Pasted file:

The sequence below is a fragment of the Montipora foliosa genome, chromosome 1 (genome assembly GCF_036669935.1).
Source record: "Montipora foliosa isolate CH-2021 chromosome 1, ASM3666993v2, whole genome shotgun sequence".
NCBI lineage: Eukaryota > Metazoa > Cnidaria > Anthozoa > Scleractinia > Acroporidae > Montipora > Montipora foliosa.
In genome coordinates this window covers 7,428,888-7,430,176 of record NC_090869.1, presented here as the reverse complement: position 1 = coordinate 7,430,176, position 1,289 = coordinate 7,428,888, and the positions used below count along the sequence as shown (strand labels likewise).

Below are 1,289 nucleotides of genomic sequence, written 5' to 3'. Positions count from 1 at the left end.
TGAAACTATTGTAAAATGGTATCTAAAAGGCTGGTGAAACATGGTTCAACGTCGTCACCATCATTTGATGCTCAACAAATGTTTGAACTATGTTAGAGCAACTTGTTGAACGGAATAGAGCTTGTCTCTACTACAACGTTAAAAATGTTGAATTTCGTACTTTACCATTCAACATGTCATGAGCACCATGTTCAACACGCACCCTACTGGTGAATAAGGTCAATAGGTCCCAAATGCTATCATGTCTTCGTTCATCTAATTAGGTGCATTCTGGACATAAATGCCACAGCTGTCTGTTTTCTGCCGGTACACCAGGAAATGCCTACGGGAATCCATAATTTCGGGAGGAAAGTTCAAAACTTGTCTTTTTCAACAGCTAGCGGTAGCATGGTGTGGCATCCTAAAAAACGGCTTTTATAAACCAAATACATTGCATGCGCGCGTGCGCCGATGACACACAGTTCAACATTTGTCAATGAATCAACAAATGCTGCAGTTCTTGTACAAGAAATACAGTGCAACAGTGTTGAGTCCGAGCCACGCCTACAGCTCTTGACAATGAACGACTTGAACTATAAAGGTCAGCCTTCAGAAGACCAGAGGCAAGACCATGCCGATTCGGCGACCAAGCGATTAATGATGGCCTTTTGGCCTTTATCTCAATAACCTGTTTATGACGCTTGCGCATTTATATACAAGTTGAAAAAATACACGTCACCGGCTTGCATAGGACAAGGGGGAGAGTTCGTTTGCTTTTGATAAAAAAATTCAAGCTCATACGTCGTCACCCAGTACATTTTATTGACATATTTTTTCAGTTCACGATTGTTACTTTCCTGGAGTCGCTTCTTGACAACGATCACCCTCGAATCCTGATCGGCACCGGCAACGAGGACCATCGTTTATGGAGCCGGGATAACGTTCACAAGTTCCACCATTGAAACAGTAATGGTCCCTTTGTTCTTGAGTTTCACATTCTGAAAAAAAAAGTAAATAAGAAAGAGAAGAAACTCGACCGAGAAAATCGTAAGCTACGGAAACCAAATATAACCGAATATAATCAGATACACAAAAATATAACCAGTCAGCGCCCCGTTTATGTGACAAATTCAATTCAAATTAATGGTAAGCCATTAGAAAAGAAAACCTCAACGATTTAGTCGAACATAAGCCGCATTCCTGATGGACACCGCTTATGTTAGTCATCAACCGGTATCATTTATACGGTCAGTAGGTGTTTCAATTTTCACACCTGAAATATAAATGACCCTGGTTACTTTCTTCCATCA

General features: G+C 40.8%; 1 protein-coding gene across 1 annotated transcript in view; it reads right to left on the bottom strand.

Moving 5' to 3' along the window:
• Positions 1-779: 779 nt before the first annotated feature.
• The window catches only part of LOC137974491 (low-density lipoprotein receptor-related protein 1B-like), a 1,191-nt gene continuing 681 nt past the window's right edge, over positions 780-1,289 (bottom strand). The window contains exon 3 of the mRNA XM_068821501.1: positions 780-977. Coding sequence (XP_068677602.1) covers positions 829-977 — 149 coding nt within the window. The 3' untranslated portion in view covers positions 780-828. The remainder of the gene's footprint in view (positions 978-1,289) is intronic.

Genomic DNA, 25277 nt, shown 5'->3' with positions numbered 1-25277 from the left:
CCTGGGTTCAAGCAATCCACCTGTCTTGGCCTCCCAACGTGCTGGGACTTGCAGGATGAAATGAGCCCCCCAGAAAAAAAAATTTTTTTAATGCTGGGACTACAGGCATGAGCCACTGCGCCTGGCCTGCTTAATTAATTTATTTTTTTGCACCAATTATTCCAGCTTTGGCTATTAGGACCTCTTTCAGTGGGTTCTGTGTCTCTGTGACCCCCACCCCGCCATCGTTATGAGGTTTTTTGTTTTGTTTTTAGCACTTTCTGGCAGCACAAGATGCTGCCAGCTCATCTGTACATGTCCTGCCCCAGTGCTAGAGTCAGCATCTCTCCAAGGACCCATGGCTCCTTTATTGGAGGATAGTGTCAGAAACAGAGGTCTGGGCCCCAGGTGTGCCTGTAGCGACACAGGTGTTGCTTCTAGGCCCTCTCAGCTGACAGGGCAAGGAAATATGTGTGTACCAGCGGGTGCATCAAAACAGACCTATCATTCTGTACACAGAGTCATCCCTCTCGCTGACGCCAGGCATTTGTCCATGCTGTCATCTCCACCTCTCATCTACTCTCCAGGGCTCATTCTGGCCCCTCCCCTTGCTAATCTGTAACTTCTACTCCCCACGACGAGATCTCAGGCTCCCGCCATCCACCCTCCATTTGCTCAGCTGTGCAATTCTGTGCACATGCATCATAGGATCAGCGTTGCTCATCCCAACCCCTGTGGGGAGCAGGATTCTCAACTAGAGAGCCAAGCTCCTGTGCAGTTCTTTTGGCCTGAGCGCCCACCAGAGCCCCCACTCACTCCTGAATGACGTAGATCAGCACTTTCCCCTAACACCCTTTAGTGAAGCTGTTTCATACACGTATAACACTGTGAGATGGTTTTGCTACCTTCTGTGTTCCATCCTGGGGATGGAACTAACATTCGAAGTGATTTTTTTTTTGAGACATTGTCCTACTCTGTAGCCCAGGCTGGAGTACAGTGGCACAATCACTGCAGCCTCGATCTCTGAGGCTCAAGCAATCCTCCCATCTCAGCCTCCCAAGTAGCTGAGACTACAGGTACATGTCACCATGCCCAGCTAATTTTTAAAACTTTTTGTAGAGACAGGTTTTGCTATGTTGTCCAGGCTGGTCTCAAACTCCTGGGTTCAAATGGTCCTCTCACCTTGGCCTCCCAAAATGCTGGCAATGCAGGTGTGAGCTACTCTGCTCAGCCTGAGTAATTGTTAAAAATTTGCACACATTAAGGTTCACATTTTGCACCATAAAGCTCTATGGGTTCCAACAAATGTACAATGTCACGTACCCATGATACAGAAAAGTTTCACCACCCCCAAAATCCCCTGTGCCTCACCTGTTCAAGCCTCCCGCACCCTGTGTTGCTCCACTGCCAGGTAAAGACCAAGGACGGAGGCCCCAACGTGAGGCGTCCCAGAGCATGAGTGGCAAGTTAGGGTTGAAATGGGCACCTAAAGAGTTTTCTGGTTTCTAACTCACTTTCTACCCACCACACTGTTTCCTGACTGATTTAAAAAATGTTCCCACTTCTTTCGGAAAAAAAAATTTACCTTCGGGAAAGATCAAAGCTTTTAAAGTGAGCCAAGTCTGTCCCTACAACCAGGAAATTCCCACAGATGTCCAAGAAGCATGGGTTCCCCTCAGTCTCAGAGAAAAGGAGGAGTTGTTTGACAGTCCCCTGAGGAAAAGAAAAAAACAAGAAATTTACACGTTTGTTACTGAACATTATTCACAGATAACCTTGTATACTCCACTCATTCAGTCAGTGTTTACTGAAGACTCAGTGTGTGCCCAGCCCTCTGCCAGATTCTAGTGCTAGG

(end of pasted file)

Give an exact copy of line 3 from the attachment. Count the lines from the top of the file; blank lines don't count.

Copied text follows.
NCBI lineage: Eukaryota > Metazoa > Cnidaria > Anthozoa > Scleractinia > Acroporidae > Montipora > Montipora foliosa.